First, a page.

“Tell me, what is it you plan to do with your one wild and precious life?”

I was seven. I was oblivious. I threatened to run away from home.

I grabbed my Buzz Lightyear and burst out the door. I ran boldly to the front gate and then froze, scared, with nowhere to go. I stood stubbornly for fifteen minutes before dragging myself back in, finally ready to apologize.

Guilt quickly washed over me. “I don’t want you to end up like him,” she said, crying. That day, I learned about the older brother I never knew I had. He passed at only twenty years old. Mom refused to lose another.

I never got to know him and desperately wish I could, but I have learned much about him. I learned that he never let a bully have their way. I learned that he was as gregarious as one could be. I learned that he was quite the debonair who loved attention. But most importantly, I learned he was incredibly kind.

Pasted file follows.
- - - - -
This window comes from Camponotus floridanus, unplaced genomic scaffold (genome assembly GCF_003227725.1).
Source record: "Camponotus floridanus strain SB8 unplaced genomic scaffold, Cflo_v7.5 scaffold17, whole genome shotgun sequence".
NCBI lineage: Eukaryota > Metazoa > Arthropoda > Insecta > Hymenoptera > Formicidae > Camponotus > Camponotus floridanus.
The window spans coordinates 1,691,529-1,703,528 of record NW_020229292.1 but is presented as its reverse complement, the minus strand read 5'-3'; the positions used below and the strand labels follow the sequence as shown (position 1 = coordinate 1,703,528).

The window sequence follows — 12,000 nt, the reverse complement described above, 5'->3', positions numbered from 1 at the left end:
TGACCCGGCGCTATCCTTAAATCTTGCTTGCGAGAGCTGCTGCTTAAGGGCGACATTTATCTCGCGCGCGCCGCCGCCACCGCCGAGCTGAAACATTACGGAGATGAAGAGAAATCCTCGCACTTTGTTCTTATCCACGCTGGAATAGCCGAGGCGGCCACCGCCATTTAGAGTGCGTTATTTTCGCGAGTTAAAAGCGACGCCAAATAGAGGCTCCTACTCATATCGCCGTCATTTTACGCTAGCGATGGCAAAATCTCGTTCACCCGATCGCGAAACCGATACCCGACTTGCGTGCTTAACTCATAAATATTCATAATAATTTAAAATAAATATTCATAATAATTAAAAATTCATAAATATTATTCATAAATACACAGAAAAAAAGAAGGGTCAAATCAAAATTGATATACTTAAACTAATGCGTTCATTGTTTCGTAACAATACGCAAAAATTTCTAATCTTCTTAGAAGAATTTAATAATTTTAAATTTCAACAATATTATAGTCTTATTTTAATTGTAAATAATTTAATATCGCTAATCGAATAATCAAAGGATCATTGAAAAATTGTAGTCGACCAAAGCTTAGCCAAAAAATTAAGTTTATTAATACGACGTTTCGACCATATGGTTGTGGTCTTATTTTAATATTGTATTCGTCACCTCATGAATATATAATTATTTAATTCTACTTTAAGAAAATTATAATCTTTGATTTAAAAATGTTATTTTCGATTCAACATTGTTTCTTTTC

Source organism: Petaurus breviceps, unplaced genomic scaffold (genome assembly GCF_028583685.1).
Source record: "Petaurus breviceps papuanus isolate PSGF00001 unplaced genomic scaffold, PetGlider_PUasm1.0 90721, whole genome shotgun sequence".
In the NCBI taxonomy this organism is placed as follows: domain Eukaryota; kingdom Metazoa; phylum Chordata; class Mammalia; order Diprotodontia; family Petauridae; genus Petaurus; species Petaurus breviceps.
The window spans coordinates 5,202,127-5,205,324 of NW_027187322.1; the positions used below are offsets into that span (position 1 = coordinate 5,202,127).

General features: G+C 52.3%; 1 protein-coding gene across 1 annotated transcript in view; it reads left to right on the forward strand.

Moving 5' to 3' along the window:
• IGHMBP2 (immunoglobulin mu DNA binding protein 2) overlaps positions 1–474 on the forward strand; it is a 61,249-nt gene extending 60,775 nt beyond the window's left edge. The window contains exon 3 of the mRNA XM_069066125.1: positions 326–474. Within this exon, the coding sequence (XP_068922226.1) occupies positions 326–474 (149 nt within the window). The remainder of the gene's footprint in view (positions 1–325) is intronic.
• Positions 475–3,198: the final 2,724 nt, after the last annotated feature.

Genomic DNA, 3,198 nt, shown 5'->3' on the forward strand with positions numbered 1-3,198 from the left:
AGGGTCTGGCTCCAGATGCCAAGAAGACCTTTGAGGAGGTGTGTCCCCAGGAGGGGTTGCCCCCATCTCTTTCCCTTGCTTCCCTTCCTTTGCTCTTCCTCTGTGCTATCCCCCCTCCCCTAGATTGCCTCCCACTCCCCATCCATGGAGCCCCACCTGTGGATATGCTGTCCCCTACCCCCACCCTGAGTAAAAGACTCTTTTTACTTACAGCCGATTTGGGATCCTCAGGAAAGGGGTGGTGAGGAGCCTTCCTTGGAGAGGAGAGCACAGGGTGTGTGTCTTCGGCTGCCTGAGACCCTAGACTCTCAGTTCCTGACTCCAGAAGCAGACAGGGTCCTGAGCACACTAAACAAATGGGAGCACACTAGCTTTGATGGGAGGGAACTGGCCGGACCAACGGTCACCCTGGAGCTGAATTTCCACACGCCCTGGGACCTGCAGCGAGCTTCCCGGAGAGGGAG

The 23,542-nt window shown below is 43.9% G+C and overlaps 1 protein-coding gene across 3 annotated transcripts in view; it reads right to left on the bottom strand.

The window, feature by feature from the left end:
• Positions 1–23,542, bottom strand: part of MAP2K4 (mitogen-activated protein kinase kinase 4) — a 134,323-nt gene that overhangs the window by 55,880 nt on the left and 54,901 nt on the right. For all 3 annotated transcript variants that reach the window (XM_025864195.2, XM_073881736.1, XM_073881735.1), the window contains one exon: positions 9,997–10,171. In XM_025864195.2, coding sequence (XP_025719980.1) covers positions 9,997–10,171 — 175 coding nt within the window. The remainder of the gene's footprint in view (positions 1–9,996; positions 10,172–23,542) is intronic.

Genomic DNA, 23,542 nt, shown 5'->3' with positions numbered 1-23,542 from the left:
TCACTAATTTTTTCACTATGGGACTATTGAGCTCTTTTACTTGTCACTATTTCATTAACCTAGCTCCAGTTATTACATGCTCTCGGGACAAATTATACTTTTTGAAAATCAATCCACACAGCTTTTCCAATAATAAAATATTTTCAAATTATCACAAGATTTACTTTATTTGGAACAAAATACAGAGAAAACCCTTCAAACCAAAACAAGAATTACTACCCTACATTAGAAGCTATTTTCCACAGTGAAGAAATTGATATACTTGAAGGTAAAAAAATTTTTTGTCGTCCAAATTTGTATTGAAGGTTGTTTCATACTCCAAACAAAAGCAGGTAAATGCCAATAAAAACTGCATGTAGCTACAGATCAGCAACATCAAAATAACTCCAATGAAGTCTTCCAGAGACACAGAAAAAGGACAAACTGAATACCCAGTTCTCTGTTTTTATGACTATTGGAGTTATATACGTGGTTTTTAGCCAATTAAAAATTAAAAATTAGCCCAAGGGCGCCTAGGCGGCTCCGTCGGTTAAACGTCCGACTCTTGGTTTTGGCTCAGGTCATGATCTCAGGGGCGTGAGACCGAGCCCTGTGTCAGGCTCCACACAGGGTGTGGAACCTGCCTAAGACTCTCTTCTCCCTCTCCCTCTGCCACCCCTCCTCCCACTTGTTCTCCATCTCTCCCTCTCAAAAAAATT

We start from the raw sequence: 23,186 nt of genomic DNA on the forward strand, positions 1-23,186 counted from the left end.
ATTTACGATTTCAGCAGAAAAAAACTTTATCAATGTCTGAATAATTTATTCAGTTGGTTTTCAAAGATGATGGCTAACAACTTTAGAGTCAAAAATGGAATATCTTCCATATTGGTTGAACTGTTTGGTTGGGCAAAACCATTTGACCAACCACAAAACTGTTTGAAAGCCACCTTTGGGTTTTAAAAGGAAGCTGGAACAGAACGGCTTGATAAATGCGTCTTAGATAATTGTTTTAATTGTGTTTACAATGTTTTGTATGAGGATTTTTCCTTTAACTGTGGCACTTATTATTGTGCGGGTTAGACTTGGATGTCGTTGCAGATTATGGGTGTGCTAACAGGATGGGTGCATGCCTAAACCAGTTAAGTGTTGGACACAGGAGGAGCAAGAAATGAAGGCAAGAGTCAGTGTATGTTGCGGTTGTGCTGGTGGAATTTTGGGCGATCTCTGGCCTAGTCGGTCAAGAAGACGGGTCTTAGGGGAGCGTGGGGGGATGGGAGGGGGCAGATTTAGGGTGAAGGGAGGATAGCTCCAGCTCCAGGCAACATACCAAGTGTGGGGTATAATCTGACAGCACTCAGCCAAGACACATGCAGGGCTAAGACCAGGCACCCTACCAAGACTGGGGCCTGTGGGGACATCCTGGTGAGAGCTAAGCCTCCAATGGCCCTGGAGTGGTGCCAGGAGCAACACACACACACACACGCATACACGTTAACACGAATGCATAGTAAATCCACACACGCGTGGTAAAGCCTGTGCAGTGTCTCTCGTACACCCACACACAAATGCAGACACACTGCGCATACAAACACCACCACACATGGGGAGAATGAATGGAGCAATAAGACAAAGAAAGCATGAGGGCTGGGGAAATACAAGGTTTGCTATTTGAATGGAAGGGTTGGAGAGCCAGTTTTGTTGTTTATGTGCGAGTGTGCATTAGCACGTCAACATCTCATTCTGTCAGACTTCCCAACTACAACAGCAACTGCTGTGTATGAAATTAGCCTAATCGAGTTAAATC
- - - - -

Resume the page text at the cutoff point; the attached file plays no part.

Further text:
He was also unapologetically imperfect. But my parents, sisters, and I have a deeper appreciation for one another and are better versions of ourselves because of him.

His name was Tan, and I am reminded of him each time I write my name.

I am twenty-seven. I am immensely grateful for my family. I aspire to live a life for two.

— Taniel Chan